There is a large undercurrent underway that began with federal signing of the JOBS Act, and which will eventually allow everyday investors purchase equity stock in private companies. This broader movement is part of crowdfunding, which uses the web portals to collate groups of businesses or investors who can fundraise large sums of money through a large sum of smaller contributions.
Businesses and investors are waiting anxiously for the SEC to finish regulations that will put the national law into effect. But until the SEC acts, private businesses are generally only allowed to raise capital from “accredited” (high net-worth) investors, which are those whose income is at least $200,000 per year or have a net worth of $1 million.
However, state officials have begun losing patience with the SEC and have begun loosening their own regulations, by giving businesses the chance to raise capital from smaller state resident investors within their own states. Roughly 17 states have jumped at the chance to legalize “equity crowdfunding” within their borders.
Massachusetts joined this group of states in January 2015 by announcing the new Massachusetts crowdfunding bill.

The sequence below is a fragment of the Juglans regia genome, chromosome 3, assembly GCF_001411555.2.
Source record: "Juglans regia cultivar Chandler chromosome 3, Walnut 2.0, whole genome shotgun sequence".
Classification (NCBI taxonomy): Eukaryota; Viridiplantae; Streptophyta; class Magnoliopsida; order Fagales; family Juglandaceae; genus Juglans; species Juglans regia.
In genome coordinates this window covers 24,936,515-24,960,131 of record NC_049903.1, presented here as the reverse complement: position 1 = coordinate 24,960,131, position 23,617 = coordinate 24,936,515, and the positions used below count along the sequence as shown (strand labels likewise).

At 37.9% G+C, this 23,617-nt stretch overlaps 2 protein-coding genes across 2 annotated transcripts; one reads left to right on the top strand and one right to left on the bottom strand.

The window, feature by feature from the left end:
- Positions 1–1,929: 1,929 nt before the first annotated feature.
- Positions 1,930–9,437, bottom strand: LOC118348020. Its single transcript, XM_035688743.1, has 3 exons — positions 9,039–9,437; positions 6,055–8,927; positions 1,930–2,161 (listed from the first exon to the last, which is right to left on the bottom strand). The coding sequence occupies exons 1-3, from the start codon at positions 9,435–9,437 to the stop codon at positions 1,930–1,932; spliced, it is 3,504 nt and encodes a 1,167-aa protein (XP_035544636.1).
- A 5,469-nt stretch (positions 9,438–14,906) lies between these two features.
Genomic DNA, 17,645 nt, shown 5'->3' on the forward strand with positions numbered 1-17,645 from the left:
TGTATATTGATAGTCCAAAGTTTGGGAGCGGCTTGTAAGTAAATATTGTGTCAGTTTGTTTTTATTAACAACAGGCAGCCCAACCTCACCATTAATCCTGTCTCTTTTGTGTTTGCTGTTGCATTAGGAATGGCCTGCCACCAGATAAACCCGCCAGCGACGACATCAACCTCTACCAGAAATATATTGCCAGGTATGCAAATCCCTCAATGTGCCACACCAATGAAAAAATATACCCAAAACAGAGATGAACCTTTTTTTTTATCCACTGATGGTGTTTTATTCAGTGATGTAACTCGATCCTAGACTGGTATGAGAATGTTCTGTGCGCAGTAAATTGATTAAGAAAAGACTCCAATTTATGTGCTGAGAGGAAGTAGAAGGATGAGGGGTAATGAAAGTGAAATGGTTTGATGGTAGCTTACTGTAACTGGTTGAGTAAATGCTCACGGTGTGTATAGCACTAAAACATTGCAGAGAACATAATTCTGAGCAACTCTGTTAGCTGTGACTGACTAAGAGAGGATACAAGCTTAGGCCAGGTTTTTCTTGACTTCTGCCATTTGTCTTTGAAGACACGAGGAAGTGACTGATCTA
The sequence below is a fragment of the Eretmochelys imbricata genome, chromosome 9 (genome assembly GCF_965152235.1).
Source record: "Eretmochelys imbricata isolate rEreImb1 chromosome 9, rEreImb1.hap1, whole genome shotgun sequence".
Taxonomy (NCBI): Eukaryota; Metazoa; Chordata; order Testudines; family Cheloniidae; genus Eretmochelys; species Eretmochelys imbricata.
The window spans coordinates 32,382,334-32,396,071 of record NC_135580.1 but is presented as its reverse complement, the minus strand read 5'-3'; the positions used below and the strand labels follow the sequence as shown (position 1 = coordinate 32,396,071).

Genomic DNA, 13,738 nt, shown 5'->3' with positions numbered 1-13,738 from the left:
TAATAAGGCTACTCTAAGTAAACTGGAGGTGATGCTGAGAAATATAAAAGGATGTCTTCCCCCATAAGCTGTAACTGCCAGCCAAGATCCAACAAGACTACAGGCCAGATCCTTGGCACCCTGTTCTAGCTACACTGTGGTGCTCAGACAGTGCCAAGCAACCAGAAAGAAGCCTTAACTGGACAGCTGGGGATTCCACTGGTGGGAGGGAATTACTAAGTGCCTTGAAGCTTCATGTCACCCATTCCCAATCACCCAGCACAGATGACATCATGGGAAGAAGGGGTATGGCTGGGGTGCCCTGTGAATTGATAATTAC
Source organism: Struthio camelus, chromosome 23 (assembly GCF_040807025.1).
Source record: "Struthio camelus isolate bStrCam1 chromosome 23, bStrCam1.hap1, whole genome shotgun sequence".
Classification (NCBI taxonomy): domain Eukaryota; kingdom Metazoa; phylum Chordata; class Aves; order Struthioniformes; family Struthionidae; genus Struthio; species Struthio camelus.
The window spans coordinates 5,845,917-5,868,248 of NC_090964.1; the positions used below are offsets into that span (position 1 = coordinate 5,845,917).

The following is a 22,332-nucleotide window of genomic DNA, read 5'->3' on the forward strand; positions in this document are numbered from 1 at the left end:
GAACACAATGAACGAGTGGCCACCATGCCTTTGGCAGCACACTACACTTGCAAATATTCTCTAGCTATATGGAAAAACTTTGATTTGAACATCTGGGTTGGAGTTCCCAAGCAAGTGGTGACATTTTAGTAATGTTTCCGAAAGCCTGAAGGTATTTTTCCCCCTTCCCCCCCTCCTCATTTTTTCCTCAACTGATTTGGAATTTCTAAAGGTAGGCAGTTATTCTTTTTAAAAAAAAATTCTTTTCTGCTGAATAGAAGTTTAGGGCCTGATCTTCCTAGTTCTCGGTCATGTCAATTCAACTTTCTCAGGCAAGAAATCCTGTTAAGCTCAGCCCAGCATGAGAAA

The new exemption will allow Massachusetts businesses to more easily use web portals to raise capital which, in turn, will give a boost to the state’s economy and create job growth here. A carefully crafted regulation such as the Massachusetts crowdfunding bill also offers protections for both resident investors and businesses using this this method of capital raising.
There are restrictions. Businesses are limited to $1 million in crowdfunding capital raises in a year, or $2 million if the company’s financial statements are audited and made public.
Massachusetts residents whose income and net worth are less than $100,000 can invest either $2,000 or 5% of their income or net worth to each crowdfunding deal, whichever is larger. For investors whose income is above that $100,000 threshhold, the individual investment limit is $100,000.